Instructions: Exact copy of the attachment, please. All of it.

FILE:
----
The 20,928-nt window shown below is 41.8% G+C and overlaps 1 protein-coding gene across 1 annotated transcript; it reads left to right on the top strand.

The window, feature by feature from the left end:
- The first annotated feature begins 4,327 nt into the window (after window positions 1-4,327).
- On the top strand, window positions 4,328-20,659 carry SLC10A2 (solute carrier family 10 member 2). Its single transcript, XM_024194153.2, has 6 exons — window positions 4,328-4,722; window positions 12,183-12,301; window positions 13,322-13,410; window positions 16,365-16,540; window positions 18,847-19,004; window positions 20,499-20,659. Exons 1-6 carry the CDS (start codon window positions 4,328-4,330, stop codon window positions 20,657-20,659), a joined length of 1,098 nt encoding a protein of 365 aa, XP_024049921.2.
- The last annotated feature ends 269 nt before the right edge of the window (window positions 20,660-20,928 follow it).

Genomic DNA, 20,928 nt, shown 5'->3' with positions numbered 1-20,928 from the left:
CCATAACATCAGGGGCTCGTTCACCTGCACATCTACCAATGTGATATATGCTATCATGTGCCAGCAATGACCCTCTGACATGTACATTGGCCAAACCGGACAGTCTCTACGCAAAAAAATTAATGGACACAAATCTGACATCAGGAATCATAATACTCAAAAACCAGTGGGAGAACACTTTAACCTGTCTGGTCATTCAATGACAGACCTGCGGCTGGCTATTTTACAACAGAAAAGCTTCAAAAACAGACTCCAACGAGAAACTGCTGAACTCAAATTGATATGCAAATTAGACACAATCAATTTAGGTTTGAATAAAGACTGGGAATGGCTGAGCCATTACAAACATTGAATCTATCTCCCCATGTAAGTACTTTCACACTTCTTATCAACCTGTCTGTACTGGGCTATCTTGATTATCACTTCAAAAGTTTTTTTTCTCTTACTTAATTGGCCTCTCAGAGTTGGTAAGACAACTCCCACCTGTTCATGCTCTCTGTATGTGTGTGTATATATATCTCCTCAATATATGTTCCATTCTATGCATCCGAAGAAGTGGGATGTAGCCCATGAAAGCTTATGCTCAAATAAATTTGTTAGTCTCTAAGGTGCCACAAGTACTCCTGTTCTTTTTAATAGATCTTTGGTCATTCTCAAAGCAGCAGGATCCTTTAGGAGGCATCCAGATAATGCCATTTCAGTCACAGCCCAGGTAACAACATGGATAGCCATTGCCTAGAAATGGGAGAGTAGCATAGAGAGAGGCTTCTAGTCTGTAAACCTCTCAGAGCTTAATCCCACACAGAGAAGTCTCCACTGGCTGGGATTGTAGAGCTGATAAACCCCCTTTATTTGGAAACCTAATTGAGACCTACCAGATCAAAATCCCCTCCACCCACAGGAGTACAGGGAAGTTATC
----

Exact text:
The 20,928-nt window shown below is 41.8% G+C and overlaps 1 protein-coding gene across 1 annotated transcript; it reads left to right on the top strand.

The window, feature by feature from the left end:
- The first annotated feature begins 4,327 nt into the window (after window positions 1-4,327).
- On the top strand, window positions 4,328-20,659 carry SLC10A2 (solute carrier family 10 member 2). Its single transcript, XM_024194153.2, has 6 exons — window positions 4,328-4,722; window positions 12,183-12,301; window positions 13,322-13,410; window positions 16,365-16,540; window positions 18,847-19,004; window positions 20,499-20,659. Exons 1-6 carry the CDS (start codon window positions 4,328-4,330, stop codon window positions 20,657-20,659), a joined length of 1,098 nt encoding a protein of 365 aa, XP_024049921.2.
- The last annotated feature ends 269 nt before the right edge of the window (window positions 20,660-20,928 follow it).

Genomic DNA, 20,928 nt, shown 5'->3' with positions numbered 1-20,928 from the left:
CCATAACATCAGGGGCTCGTTCACCTGCACATCTACCAATGTGATATATGCTATCATGTGCCAGCAATGACCCTCTGACATGTACATTGGCCAAACCGGACAGTCTCTACGCAAAAAAATTAATGGACACAAATCTGACATCAGGAATCATAATACTCAAAAACCAGTGGGAGAACACTTTAACCTGTCTGGTCATTCAATGACAGACCTGCGGCTGGCTATTTTACAACAGAAAAGCTTCAAAAACAGACTCCAACGAGAAACTGCTGAACTCAAATTGATATGCAAATTAGACACAATCAATTTAGGTTTGAATAAAGACTGGGAATGGCTGAGCCATTACAAACATTGAATCTATCTCCCCATGTAAGTACTTTCACACTTCTTATCAACCTGTCTGTACTGGGCTATCTTGATTATCACTTCAAAAGTTTTTTTTCTCTTACTTAATTGGCCTCTCAGAGTTGGTAAGACAACTCCCACCTGTTCATGCTCTCTGTATGTGTGTGTATATATATCTCCTCAATATATGTTCCATTCTATGCATCCGAAGAAGTGGGATGTAGCCCATGAAAGCTTATGCTCAAATAAATTTGTTAGTCTCTAAGGTGCCACAAGTACTCCTGTTCTTTTTAATAGATCTTTGGTCATTCTCAAAGCAGCAGGATCCTTTAGGAGGCATCCAGATAATGCCATTTCAGTCACAGCCCAGGTAACAACATGGATAGCCATTGCCTAGAAATGGGAGAGTAGCATAGAGAGAGGCTTCTAGTCTGTAAACCTCTCAGAGCTTAATCCCACACAGAGAAGTCTCCACTGGCTGGGATTGTAGAGCTGATAAACCCCCTTTATTTGGAAACCTAATTGAGACCTACCAGATCAAAATCCCCTCCACCCACAGGAGTACAGGGAAGTTATC